Issue Date: September 22, 2006
From the Editor's Desk
The force of love over violence
My only experience of accompanying a delegation of peacemakers into a place that the United States had in its sights was Iraq in 1999. I accompanied a group sponsored by Voices in the Wilderness, now called Voices for Creative Nonviolence. I was curious about what the group members did, how they got there, what they saw when they got there and what Iraq looked like at the time.
I wasnt then and am not now an Iraq expert, and 10 days in the country served to raise more questions than were answered. But my research and visit proved valuable. While there, I was able to talk with Western journalists who had been in Iraq for years and with U.N. personnel who had been there before the 1991 war and before the sanctions destroyed what the bombs didnt. It was apparent that the economic conditions Iraqis were living in were far worse than the spin coming out of the Clinton administration at the time. That reality warp became more pronounced and bizarre with the Bush administrations invasion of Iraq and the disintegration of society that has followed.
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Earlier this year we made arrangements for Margot Patterson, opinion and arts editor, who often writes about Middle East issues, to make a trip to Iran with the Fellowship of Reconciliation for much the same reason -- to see the country and try to match up some of the reality on the ground with what we increasingly hear about it.
For a host of reasons, many of which will never be clear, she was unable to obtain a visa in time, so missed the opportunity to see things for herself.
So were glad that Ellen Francis Poisson, a Farsi speaker who has prior experience in Iran, was able to provide some personal impressions and reflections as a member of that delegation (see story).
Personal diplomacy certainly does not hold the immediate answer to solving the tensions in the air as Iran moves down the nuclear path. And one persons impressions are, de facto, a limited view. The value, however, can be significant in understanding that Iran is more than its president and that its population today is more diverse than our impressions of angry students who took hostages 27 years ago. Irans relationship with the United States, with other Middle East countries and with the rest of the world via its oil wealth is far more complex than can ever be contained in President Bushs simplistic characterization of it as part of an axis of evil.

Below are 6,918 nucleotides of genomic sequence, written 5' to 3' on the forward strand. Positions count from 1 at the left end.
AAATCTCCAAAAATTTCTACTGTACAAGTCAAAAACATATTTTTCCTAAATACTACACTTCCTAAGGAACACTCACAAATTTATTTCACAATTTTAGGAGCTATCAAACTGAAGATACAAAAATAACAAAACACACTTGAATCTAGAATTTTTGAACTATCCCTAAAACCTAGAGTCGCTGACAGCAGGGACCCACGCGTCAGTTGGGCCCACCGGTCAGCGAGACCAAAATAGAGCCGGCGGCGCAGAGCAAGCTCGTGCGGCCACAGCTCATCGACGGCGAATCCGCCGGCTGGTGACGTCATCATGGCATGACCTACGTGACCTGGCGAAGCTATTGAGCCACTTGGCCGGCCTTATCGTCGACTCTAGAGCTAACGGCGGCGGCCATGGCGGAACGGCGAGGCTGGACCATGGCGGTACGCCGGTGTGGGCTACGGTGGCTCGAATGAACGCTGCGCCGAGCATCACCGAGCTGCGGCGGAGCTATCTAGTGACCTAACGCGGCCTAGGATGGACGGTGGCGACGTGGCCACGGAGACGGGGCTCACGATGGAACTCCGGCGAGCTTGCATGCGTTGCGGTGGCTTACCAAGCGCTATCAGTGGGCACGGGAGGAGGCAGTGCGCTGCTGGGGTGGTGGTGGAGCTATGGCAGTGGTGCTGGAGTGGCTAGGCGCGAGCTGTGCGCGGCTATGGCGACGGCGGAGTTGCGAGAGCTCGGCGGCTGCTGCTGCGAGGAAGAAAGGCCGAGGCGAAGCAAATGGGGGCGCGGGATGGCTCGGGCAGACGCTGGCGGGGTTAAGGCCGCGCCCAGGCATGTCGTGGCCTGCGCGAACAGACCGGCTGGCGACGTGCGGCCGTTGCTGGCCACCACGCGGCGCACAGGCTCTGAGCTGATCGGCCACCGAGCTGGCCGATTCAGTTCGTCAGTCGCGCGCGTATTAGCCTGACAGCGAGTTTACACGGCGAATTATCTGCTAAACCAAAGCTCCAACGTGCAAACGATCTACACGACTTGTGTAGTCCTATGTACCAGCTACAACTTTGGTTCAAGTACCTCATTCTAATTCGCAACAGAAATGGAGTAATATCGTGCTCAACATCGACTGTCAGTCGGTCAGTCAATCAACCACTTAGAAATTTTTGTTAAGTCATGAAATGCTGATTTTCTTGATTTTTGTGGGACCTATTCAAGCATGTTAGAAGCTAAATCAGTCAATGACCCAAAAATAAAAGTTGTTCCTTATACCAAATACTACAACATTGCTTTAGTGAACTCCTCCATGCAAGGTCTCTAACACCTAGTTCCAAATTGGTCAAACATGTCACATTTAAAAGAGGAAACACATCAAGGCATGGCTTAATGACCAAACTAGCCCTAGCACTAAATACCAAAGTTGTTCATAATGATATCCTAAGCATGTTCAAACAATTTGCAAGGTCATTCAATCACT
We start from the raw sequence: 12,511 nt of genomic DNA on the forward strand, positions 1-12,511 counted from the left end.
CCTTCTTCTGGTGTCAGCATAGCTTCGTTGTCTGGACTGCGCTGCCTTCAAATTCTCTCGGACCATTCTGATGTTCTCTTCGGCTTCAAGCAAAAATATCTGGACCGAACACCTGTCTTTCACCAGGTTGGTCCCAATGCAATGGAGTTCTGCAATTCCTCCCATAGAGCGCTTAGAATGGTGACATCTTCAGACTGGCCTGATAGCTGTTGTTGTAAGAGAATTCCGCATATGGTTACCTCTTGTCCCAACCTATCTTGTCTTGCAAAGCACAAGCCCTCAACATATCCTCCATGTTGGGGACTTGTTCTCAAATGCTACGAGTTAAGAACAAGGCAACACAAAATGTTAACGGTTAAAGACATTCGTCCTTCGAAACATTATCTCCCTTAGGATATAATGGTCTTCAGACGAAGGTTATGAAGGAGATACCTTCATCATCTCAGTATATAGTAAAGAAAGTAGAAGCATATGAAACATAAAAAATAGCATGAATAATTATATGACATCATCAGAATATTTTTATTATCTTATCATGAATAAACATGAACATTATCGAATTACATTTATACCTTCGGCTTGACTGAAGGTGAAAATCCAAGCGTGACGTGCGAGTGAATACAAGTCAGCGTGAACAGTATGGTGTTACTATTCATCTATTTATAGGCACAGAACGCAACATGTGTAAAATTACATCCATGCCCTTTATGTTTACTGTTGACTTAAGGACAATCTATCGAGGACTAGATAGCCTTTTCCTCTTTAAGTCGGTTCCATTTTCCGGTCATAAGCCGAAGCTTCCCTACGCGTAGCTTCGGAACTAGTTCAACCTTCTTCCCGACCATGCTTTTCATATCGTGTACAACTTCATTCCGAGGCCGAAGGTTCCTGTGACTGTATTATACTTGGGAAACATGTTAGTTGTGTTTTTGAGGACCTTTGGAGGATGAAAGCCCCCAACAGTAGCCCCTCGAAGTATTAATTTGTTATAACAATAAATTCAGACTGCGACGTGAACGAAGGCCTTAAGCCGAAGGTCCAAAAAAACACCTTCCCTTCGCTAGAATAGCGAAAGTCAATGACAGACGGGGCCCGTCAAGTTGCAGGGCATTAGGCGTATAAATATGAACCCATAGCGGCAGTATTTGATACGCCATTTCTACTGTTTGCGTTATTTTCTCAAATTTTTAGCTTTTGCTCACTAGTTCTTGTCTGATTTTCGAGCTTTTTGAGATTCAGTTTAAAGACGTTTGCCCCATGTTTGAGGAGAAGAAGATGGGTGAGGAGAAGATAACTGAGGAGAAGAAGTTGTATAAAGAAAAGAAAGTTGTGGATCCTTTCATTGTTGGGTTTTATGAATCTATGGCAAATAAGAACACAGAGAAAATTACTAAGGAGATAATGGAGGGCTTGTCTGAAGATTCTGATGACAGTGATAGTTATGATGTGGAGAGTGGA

It is easy to make light of the efforts of groups like Voices in the Wilderness or Fellowship of Reconciliation. What can anyone expect of a handful of people here and there insinuating themselves amid the quarrels and animosities of competing nations?
What answer can we come up with except that we are people of a promise that is ludicrous on its face. We are adherers to a view of the world that, in the mouths of popes and modern prophets, would pit the force of love against the force of arms. Even in the most formal contexts from the highest church authorities, the words can come across as a preposterous reduction: Exercise the force of love over violence. Thats what we say we believe. Few are willing to place their lives in service of that belief. Its tough to make the case above all the bellicose clamor. Theres more on the matter of Iran on the back page.
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There was a glitch last week that caused the Last Words that appeared on the editorial page to quote from a piece that actually appears in this weeks issue. Youll be able to find the quote, We are all in this thing called humanity together. Everyone here today deserves to be alive tomorrow, spoken by Kari Olk, columnist Kris Berggrens 14-year-old daughter, and quoted by Kris in her column ( see story). Great wisdom, economically stated.
-- Tom Roberts
National Catholic Reporter, September 22, 2006
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